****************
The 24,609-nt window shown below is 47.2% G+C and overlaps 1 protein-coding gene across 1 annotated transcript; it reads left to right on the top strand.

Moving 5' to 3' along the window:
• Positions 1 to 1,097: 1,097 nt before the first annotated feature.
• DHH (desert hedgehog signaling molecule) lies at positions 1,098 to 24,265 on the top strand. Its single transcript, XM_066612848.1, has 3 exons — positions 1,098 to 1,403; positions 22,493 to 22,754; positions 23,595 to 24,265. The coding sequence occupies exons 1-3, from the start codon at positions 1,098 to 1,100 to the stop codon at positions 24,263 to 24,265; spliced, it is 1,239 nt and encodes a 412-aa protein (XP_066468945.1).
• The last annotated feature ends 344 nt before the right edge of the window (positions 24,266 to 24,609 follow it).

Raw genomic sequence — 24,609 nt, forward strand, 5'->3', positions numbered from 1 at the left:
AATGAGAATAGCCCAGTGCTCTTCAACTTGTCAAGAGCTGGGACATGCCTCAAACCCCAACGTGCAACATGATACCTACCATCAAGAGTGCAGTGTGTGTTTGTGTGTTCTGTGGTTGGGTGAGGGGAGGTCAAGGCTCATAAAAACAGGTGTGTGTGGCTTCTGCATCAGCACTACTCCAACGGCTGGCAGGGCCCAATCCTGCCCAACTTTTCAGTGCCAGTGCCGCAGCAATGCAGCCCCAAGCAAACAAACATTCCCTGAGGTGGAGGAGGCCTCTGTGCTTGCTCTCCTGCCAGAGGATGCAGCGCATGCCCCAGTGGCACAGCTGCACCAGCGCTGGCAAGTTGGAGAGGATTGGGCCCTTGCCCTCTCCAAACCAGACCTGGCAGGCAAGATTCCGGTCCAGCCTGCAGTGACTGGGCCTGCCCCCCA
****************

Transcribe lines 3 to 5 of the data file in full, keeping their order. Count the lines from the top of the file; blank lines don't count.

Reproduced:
• Positions 1 to 1,097: 1,097 nt before the first annotated feature.
• DHH (desert hedgehog signaling molecule) lies at positions 1,098 to 24,265 on the top strand. Its single transcript, XM_066612848.1, has 3 exons — positions 1,098 to 1,403; positions 22,493 to 22,754; positions 23,595 to 24,265. The coding sequence occupies exons 1-3, from the start codon at positions 1,098 to 1,100 to the stop codon at positions 24,263 to 24,265; spliced, it is 1,239 nt and encodes a 412-aa protein (XP_066468945.1).
• The last annotated feature ends 344 nt before the right edge of the window (positions 24,266 to 24,609 follow it).